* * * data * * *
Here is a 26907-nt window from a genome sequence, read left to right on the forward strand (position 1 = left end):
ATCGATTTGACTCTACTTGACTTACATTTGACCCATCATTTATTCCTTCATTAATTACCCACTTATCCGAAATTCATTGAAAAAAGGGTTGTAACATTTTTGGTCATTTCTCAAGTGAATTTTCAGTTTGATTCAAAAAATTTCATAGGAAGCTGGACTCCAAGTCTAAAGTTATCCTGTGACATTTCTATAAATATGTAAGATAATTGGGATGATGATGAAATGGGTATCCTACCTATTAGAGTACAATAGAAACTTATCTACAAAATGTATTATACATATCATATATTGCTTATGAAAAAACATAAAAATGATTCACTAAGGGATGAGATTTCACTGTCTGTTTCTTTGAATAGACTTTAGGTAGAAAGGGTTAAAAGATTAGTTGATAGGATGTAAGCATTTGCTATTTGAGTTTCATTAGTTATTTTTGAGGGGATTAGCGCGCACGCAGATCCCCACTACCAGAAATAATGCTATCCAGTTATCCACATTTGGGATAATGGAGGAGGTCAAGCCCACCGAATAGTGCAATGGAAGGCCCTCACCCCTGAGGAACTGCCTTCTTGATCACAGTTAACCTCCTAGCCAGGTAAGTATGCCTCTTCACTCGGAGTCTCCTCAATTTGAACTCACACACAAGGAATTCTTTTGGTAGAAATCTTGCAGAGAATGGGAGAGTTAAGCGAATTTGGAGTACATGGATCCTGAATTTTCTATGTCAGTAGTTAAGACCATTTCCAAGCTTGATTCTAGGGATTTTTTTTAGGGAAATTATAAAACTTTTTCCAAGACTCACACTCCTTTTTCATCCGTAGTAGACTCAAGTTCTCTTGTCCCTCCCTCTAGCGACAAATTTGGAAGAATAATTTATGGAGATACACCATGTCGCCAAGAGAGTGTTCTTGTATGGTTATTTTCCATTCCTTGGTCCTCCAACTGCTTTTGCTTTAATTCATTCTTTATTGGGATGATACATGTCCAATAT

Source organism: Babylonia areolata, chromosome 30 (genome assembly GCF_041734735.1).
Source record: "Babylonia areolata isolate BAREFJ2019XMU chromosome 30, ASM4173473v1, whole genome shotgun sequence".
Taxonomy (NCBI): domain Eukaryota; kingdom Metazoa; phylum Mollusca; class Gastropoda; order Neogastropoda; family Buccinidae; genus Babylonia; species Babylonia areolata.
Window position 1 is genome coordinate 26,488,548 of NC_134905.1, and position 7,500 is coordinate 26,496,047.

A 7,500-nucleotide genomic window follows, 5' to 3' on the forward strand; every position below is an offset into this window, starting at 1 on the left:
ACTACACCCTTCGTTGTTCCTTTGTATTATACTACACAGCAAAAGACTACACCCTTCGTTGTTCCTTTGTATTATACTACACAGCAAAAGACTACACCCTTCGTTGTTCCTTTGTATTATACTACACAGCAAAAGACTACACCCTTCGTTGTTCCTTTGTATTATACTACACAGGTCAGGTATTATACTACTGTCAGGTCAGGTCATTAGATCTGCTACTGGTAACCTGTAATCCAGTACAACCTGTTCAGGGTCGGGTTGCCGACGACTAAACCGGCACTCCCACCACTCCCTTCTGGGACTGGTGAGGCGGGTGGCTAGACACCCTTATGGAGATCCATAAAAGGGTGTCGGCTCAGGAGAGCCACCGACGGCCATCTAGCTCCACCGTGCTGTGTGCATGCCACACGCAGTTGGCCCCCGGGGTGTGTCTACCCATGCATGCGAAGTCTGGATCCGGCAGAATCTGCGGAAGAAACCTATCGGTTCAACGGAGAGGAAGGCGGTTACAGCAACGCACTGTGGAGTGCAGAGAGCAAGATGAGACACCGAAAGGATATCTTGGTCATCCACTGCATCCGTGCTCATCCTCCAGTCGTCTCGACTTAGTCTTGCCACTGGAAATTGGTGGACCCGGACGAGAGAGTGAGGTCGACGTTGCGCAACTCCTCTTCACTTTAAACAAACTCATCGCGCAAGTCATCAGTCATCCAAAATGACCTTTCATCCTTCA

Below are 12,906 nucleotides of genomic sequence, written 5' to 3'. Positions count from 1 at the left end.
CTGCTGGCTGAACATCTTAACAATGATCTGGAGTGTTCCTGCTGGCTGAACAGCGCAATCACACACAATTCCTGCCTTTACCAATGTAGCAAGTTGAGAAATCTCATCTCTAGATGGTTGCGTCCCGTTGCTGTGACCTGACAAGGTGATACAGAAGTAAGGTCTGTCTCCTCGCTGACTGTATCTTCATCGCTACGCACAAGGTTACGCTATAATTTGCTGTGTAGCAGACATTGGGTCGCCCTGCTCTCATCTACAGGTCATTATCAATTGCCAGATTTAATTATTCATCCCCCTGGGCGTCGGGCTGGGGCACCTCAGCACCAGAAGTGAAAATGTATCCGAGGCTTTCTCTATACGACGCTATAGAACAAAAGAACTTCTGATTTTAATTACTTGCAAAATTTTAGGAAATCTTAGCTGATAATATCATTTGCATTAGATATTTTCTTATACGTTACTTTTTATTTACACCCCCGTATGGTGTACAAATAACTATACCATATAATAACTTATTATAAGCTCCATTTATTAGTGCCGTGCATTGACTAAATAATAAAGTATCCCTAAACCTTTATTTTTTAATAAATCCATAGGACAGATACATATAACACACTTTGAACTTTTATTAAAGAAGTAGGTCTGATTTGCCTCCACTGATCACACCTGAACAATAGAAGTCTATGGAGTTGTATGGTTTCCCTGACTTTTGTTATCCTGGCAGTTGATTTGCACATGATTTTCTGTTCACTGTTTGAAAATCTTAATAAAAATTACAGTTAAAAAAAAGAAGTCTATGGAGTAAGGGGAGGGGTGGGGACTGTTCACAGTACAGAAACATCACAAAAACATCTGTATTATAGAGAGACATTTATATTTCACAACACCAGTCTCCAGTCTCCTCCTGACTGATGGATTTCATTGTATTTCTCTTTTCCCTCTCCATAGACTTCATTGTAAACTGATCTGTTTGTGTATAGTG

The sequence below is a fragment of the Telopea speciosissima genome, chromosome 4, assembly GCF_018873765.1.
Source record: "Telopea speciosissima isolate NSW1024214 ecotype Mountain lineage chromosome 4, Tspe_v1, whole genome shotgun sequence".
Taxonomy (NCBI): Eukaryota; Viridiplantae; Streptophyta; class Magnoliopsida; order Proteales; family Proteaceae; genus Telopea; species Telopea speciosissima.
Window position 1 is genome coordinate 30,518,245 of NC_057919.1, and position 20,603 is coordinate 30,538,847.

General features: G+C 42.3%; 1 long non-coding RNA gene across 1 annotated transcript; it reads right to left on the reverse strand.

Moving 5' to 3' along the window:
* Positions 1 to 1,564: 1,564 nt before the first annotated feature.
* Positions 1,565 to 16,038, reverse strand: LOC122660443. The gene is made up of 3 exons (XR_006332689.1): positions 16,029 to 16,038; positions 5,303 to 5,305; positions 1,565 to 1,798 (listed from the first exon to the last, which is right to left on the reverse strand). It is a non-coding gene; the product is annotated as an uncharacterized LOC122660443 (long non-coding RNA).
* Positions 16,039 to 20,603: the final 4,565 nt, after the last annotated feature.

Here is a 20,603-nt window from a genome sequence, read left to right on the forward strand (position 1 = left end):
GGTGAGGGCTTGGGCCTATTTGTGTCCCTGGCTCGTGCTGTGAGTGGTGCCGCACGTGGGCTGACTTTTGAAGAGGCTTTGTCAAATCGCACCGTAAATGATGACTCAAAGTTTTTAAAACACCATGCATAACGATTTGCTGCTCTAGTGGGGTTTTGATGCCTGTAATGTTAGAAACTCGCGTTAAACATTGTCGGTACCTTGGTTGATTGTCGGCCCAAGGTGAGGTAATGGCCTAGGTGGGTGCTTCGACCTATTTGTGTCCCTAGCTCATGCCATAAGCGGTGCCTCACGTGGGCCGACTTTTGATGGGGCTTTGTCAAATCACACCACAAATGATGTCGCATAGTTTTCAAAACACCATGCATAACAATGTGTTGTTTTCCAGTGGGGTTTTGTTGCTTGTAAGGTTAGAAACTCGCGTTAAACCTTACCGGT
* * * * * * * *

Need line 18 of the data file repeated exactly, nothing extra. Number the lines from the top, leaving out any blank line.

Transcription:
* Positions 1,565 to 16,038, reverse strand: LOC122660443. The gene is made up of 3 exons (XR_006332689.1): positions 16,029 to 16,038; positions 5,303 to 5,305; positions 1,565 to 1,798 (listed from the first exon to the last, which is right to left on the reverse strand). It is a non-coding gene; the product is annotated as an uncharacterized LOC122660443 (long non-coding RNA).